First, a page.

Q & A on Big Rig Jackknife Accidents
It’s a common occurrence, especially during the winter months, to hear of a hold-up on the roads due to a tractor-trailer or big rig jackknifing. But do you know exactly what that means, why it occurs, and whether such accidents are preventable?
What is Jackknifing?
The term “jackknifing” is used to describe a tractor-trailer skidding in such a way that the powered portion of the truck stops while the trailer continues moving forward, swinging out to the side, so that the truck resembles a partially opened jackknife (pocket knife or folding knife). While the drive wheels have locked, the trailer’s wheels have not, so even though the drive wheels have stopped moving, the trailer’s wheels keep rolling forward, typically resulting in a loss of control for the driver, and sometimes leading to a roll-over if the truck is moving at a high enough speed.
What causes a tractor-trailer to jackknife?
Generally, a semi or tractor-trailer jackknifes when the front drive wheels lose traction with the road, causing the wheels to lock up. This is frequently a result of wet, icy, or slippery conditions on the road, but can also result from a truck being forced to brake suddenly due to an obstruction in the road, an equipment failure, use of improper braking technique, or force exerted on the truck from a separate collision.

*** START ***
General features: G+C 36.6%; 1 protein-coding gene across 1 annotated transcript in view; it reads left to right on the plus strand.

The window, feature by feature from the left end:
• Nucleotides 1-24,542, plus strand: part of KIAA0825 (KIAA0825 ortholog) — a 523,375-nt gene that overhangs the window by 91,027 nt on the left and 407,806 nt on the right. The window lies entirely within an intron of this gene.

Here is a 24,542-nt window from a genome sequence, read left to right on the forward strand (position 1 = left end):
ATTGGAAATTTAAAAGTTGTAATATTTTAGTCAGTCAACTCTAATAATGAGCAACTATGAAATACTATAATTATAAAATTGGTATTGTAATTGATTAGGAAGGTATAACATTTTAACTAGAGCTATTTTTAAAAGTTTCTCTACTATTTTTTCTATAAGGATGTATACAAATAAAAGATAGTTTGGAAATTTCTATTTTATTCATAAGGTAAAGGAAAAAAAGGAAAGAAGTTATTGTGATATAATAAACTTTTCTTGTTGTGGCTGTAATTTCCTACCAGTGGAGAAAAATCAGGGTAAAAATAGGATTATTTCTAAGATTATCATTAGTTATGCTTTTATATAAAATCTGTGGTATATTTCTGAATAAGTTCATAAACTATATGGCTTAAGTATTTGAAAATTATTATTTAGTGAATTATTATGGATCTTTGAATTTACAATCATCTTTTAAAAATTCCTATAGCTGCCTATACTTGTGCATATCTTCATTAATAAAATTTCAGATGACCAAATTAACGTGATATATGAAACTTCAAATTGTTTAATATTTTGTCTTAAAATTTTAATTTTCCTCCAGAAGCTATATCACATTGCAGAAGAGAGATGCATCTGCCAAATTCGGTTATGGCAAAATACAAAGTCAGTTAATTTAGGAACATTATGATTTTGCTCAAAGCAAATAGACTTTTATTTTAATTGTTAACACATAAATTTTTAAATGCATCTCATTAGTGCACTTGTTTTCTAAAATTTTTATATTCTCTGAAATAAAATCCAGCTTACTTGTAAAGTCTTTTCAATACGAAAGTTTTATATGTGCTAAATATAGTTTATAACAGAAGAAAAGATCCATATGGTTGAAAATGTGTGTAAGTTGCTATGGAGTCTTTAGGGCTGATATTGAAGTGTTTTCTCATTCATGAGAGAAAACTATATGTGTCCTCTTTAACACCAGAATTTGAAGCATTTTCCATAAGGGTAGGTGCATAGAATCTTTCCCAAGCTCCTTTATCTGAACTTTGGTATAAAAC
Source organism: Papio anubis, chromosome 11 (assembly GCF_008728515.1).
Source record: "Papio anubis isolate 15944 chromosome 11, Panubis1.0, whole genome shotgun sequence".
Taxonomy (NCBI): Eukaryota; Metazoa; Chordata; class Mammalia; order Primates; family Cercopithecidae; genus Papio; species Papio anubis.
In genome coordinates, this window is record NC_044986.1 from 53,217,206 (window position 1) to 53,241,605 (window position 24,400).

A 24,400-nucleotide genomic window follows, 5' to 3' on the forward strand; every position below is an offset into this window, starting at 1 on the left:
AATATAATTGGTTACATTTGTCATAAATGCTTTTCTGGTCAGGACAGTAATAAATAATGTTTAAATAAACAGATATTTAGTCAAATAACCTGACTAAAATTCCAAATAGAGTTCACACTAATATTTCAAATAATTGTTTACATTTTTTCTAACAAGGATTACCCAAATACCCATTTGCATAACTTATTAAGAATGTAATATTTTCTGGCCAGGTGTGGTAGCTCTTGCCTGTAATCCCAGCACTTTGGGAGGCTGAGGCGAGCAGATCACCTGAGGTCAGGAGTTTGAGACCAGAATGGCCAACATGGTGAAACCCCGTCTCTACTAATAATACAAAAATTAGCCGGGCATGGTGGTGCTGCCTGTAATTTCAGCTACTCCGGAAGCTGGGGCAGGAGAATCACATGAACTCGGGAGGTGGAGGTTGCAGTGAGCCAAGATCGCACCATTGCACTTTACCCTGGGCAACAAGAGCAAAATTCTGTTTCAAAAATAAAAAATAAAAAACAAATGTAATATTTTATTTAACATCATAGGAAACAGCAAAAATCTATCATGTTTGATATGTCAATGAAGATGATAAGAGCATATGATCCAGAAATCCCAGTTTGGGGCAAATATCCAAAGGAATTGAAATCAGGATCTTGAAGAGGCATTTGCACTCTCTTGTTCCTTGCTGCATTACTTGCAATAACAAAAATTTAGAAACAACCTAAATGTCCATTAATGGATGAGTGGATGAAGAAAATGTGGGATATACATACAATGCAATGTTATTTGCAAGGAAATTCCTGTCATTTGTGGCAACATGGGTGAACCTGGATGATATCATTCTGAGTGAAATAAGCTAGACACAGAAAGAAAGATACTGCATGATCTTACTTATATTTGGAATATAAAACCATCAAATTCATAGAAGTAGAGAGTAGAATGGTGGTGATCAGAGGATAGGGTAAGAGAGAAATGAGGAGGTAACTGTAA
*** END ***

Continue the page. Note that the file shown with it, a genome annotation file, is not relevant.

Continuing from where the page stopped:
Can jackknifing be prevented?
Drivers can elect from three separate means of braking when they encounter an obstruction or dangerous patch of road. They can lock the trailer axles, which takes control over the truck’s direction away from the driver. They can lock the steering axle brakes, which allows the truck to keep moving in a predictable forward direction. They can also lock the drive axles, which is what can lead to jackknifing. In an emergency situation, drivers must elect the safest means of braking that will do the least harm to nearby drivers. The driver also has a duty to ensure that their truck is properly maintained, such that a mechanical failure that could result in the truck jackknifing is unlikely. If, after an accident, a truck driver is found to have failed to operate or maintain his truck in the safest manner possible, that driver and the trucking company or employer could be liable for damages to any injured parties.
If you or a loved one have been hurt in a truck crash in the Hudson Valley, contact experienced truck accident lawyers Rusk, Wadlin, Heppner & Martuscello for a consultation on your possible truck accident lawsuit at 845-331-4100 for our office in Kingston, or contact our Marlboro office at 845-236-4411.